Dir/scr:Caveh Zahedi. US. 2005. 90mins
Attimes, you don't know whether to laugh or cringe at I Am A Sex Addict, awitty, self-reflexive, often painfully revealing drama-doc confessional from USindependent film-maker Caveh Zahedi. As the title suggests, the film isZahedi's account of some 20 years struggling with his fetish for prostitutes,an obsession that destroyed his relationships with three women.
Zahedi'sengagingly neurotic screen presence - both in his narration to camera and inhis dramatic re-enactments - makes for a likeable comic persona that keepsaudiences hooked even when we shudder at his indiscretions.
Thesometimes scabrous content surely won't harm the film's commercial chances, butin any case this functionally-shot digital essay is likely to do well at a timewhen there is so much interest in first-person essays like Tarnation -or indeed, Ross McElwee's more detached Bright Leaves - and indocumentary studies of American private lives such as Capturing TheFriedmans.
Itsarty, bohemian edge should make this a favourite with upmarket indiedistributors, and the film will be a hot ticket on the festival circuit,especially if Zahedi accompanies it: heated Q&A sessions are inevitable.
Thefilm begins with Zahedi, dressed for his imminent (third) marriage, explainingthat he is a recovering sex addict, and promising to take us back to the startof his traumas. He flashes back to Paris in 1983 - although Zahedi explainsthat he's actually shooting his re-enactment in San Francisco, for budgetreasons.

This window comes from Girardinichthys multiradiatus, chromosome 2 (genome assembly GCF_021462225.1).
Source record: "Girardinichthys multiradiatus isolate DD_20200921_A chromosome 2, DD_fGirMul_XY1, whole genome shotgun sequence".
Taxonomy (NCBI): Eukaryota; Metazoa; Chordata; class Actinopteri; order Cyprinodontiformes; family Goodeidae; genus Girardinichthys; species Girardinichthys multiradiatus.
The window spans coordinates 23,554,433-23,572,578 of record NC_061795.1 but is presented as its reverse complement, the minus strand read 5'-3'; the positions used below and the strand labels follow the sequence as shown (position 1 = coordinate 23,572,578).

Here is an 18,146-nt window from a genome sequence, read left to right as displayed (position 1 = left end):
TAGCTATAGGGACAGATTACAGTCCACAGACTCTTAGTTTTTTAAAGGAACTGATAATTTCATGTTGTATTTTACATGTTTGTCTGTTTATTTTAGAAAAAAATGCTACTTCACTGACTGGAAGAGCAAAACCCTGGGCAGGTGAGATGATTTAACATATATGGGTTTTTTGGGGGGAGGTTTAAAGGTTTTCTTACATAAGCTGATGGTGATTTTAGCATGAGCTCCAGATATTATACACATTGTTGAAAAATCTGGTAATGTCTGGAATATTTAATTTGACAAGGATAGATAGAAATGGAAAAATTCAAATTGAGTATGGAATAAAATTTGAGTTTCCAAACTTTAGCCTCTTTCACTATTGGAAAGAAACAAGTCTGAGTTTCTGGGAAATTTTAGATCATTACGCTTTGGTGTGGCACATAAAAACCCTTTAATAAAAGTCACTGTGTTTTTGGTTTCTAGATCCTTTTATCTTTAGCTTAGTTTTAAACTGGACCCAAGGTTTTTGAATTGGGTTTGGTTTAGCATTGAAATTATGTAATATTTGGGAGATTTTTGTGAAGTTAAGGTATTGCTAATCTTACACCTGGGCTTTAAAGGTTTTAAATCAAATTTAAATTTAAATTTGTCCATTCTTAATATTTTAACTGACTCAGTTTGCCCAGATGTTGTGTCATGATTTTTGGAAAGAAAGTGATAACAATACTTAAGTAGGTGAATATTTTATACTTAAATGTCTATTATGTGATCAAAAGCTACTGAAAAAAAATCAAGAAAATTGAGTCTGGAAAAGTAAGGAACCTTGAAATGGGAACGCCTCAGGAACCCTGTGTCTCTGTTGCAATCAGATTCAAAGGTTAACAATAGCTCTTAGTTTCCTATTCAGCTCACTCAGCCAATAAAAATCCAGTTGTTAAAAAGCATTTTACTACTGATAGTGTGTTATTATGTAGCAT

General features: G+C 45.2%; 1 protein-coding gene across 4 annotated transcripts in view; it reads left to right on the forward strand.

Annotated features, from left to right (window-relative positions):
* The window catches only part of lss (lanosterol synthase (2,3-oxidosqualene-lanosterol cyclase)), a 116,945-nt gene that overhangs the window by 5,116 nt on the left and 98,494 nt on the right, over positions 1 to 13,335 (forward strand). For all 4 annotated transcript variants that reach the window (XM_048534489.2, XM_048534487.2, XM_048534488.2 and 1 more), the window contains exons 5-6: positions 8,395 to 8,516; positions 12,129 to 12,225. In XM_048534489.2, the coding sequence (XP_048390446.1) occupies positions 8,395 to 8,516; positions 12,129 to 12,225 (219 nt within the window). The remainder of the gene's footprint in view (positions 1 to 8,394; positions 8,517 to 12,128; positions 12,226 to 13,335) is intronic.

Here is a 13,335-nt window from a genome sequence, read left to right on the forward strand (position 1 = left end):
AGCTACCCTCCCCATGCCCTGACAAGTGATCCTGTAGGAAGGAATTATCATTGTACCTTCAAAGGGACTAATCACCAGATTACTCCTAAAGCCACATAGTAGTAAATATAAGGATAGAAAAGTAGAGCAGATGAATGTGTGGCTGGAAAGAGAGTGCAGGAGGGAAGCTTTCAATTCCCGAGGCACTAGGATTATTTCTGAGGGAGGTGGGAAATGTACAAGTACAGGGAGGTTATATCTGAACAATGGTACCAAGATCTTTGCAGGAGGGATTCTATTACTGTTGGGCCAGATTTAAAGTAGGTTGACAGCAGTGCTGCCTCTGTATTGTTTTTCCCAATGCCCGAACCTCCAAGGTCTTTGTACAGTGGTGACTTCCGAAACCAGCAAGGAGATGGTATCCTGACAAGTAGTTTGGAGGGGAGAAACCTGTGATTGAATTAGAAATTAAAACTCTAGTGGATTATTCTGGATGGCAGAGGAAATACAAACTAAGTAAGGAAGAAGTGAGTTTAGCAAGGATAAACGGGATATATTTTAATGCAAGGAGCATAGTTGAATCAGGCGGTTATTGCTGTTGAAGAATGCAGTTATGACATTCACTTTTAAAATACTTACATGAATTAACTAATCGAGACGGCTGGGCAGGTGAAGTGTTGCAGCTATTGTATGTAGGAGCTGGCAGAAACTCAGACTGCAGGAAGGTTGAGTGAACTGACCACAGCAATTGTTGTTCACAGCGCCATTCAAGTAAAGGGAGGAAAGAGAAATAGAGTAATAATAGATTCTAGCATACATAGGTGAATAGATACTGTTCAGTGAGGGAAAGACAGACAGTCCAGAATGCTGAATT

Theyoung Zahedi's marriage to a French woman, Caroline (Lord) hits the skids whenhe sees a prostitute who resembles her and then becomes fixated on the idea ofsleeping with one. Determined to be honest with Caroline, he tells her aboutevery woman he fancies, an approach that proves ill-advised.
Whenthe relationship falls apart, he returns to the US and meets Christa (Morse),but she too is turned off by his obsession. Zahedi finds a more sympatheticpartner in Devin (Henderson), a broad-minded cinephile, but a trip to Europecomes to a traumatic end with Devin's drinking problems adding to his own.
Wittilymaking a virtue of its budgetary restraints, the film artfully treads adelicate line between flippancy and soul-baring seriousness. Zahedi placeshimself in an awkward position: while he is determined to be honest about hisfixations, we also get the sense of an exhibitionist who can't help using hiswide-eyed little-boy-lost persona to ingratiate himself with us (before long,Zahedi will be sick of being compared to Woody Allen).
Youcan't also help feeling that Zehedi is in some ways compounding the offense byimplicating his former partners yet again: the film's most uncomfortablemoments come when he uses actual footage of the original women in his life (thereal Caroline, he notes, declined to play herself).
Despitequalms, this provocative and courageous film raises serious questions bothabout sexuality and about the way people narrate their lives to others, withmuch witty play made on the precarious barrier between documentary andautobiographical fiction.
Zahediwill be recognisable to many viewers as one of the motormouth philosophers inRichard Linklater's animated Waking Life, and that film's animator BobSabiston contributes his distinctive rotoscoping effects in one scene. OfZahedi's three partners, Amanda Henderson makes a powerful impression as theforthright, abrasive Devin.
Prodco/int'l sales: Reinventing the Wheel, (1) 415 205 9489
Ed: ThomasLogoreci, Caveh Zahedi
Music: Hilary Soldati
Main cast: Caveh Zahedi, Rebecca Lord, Emily Morse, Amanda Henderson